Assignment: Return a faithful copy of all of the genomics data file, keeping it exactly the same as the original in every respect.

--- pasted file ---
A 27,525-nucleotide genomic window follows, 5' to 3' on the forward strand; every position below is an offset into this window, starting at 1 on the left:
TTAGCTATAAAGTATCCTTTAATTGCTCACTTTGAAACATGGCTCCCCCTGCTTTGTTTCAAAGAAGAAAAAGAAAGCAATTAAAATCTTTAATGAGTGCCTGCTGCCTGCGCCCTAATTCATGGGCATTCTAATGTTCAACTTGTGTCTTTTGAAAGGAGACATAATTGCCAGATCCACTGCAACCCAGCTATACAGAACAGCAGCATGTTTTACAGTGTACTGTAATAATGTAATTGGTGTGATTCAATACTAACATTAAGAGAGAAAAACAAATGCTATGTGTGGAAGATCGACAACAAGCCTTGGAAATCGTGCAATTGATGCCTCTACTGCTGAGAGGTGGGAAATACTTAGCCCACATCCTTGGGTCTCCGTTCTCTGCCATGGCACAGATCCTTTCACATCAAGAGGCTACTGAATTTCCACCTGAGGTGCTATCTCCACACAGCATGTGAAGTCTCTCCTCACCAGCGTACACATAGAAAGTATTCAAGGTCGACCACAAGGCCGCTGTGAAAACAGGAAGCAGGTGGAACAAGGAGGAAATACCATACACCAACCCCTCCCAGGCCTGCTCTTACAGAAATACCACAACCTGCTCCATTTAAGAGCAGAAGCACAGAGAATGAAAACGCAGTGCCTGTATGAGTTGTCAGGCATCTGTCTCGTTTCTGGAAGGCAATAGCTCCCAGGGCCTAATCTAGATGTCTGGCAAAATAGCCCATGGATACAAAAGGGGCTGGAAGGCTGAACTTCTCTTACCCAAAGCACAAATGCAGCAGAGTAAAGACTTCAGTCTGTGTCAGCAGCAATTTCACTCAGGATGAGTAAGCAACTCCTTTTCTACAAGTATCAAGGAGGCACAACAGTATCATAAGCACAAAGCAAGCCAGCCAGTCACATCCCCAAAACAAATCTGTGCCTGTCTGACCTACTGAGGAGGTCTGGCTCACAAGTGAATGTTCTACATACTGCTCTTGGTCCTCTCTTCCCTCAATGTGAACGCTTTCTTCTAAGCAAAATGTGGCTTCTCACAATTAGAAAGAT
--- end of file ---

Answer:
A 27,525-nucleotide genomic window follows, 5' to 3' on the forward strand; every position below is an offset into this window, starting at 1 on the left:
TTAGCTATAAAGTATCCTTTAATTGCTCACTTTGAAACATGGCTCCCCCTGCTTTGTTTCAAAGAAGAAAAAGAAAGCAATTAAAATCTTTAATGAGTGCCTGCTGCCTGCGCCCTAATTCATGGGCATTCTAATGTTCAACTTGTGTCTTTTGAAAGGAGACATAATTGCCAGATCCACTGCAACCCAGCTATACAGAACAGCAGCATGTTTTACAGTGTACTGTAATAATGTAATTGGTGTGATTCAATACTAACATTAAGAGAGAAAAACAAATGCTATGTGTGGAAGATCGACAACAAGCCTTGGAAATCGTGCAATTGATGCCTCTACTGCTGAGAGGTGGGAAATACTTAGCCCACATCCTTGGGTCTCCGTTCTCTGCCATGGCACAGATCCTTTCACATCAAGAGGCTACTGAATTTCCACCTGAGGTGCTATCTCCACACAGCATGTGAAGTCTCTCCTCACCAGCGTACACATAGAAAGTATTCAAGGTCGACCACAAGGCCGCTGTGAAAACAGGAAGCAGGTGGAACAAGGAGGAAATACCATACACCAACCCCTCCCAGGCCTGCTCTTACAGAAATACCACAACCTGCTCCATTTAAGAGCAGAAGCACAGAGAATGAAAACGCAGTGCCTGTATGAGTTGTCAGGCATCTGTCTCGTTTCTGGAAGGCAATAGCTCCCAGGGCCTAATCTAGATGTCTGGCAAAATAGCCCATGGATACAAAAGGGGCTGGAAGGCTGAACTTCTCTTACCCAAAGCACAAATGCAGCAGAGTAAAGACTTCAGTCTGTGTCAGCAGCAATTTCACTCAGGATGAGTAAGCAACTCCTTTTCTACAAGTATCAAGGAGGCACAACAGTATCATAAGCACAAAGCAAGCCAGCCAGTCACATCCCCAAAACAAATCTGTGCCTGTCTGACCTACTGAGGAGGTCTGGCTCACAAGTGAATGTTCTACATACTGCTCTTGGTCCTCTCTTCCCTCAATGTGAACGCTTTCTTCTAAGCAAAATGTGGCTTCTCACAATTAGAAAGAT